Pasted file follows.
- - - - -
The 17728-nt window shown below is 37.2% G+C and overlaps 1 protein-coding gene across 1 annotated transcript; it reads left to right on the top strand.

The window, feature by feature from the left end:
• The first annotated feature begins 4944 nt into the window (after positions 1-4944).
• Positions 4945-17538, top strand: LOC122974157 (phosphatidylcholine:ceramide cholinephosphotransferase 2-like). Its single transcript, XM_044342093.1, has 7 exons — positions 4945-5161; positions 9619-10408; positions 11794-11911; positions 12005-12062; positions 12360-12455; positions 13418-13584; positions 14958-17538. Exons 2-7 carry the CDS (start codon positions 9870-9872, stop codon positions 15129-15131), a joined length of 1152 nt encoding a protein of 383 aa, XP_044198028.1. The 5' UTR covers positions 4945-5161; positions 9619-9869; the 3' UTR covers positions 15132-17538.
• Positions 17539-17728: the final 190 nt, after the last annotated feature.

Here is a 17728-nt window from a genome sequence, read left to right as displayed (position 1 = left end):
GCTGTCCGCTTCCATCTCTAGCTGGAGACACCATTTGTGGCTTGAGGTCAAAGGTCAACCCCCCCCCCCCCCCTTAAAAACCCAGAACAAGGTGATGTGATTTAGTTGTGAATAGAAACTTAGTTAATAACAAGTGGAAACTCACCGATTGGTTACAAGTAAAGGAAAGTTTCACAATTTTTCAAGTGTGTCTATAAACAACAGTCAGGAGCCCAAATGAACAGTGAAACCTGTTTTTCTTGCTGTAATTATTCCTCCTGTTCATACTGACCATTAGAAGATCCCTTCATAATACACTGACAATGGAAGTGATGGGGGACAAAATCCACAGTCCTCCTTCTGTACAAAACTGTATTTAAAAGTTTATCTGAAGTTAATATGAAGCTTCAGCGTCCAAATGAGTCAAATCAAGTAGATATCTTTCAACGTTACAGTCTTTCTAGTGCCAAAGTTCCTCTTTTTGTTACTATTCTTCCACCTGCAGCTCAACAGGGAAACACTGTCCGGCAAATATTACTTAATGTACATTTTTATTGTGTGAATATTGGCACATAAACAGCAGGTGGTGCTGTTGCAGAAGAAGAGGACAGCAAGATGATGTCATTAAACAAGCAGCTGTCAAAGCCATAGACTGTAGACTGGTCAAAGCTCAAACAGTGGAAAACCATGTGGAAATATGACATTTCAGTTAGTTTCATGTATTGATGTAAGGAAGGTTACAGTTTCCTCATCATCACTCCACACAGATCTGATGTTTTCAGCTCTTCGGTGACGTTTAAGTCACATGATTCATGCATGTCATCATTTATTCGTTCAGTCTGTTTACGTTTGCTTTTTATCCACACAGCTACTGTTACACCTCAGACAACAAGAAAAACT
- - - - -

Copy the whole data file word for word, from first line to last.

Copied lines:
The 17728-nt window shown below is 37.2% G+C and overlaps 1 protein-coding gene across 1 annotated transcript; it reads left to right on the top strand.

The window, feature by feature from the left end:
• The first annotated feature begins 4944 nt into the window (after positions 1-4944).
• Positions 4945-17538, top strand: LOC122974157 (phosphatidylcholine:ceramide cholinephosphotransferase 2-like). Its single transcript, XM_044342093.1, has 7 exons — positions 4945-5161; positions 9619-10408; positions 11794-11911; positions 12005-12062; positions 12360-12455; positions 13418-13584; positions 14958-17538. Exons 2-7 carry the CDS (start codon positions 9870-9872, stop codon positions 15129-15131), a joined length of 1152 nt encoding a protein of 383 aa, XP_044198028.1. The 5' UTR covers positions 4945-5161; positions 9619-9869; the 3' UTR covers positions 15132-17538.
• Positions 17539-17728: the final 190 nt, after the last annotated feature.

Here is a 17728-nt window from a genome sequence, read left to right as displayed (position 1 = left end):
GCTGTCCGCTTCCATCTCTAGCTGGAGACACCATTTGTGGCTTGAGGTCAAAGGTCAACCCCCCCCCCCCCCCTTAAAAACCCAGAACAAGGTGATGTGATTTAGTTGTGAATAGAAACTTAGTTAATAACAAGTGGAAACTCACCGATTGGTTACAAGTAAAGGAAAGTTTCACAATTTTTCAAGTGTGTCTATAAACAACAGTCAGGAGCCCAAATGAACAGTGAAACCTGTTTTTCTTGCTGTAATTATTCCTCCTGTTCATACTGACCATTAGAAGATCCCTTCATAATACACTGACAATGGAAGTGATGGGGGACAAAATCCACAGTCCTCCTTCTGTACAAAACTGTATTTAAAAGTTTATCTGAAGTTAATATGAAGCTTCAGCGTCCAAATGAGTCAAATCAAGTAGATATCTTTCAACGTTACAGTCTTTCTAGTGCCAAAGTTCCTCTTTTTGTTACTATTCTTCCACCTGCAGCTCAACAGGGAAACACTGTCCGGCAAATATTACTTAATGTACATTTTTATTGTGTGAATATTGGCACATAAACAGCAGGTGGTGCTGTTGCAGAAGAAGAGGACAGCAAGATGATGTCATTAAACAAGCAGCTGTCAAAGCCATAGACTGTAGACTGGTCAAAGCTCAAACAGTGGAAAACCATGTGGAAATATGACATTTCAGTTAGTTTCATGTATTGATGTAAGGAAGGTTACAGTTTCCTCATCATCACTCCACACAGATCTGATGTTTTCAGCTCTTCGGTGACGTTTAAGTCACATGATTCATGCATGTCATCATTTATTCGTTCAGTCTGTTTACGTTTGCTTTTTATCCACACAGCTACTGTTACACCTCAGACAACAAGAAAAACT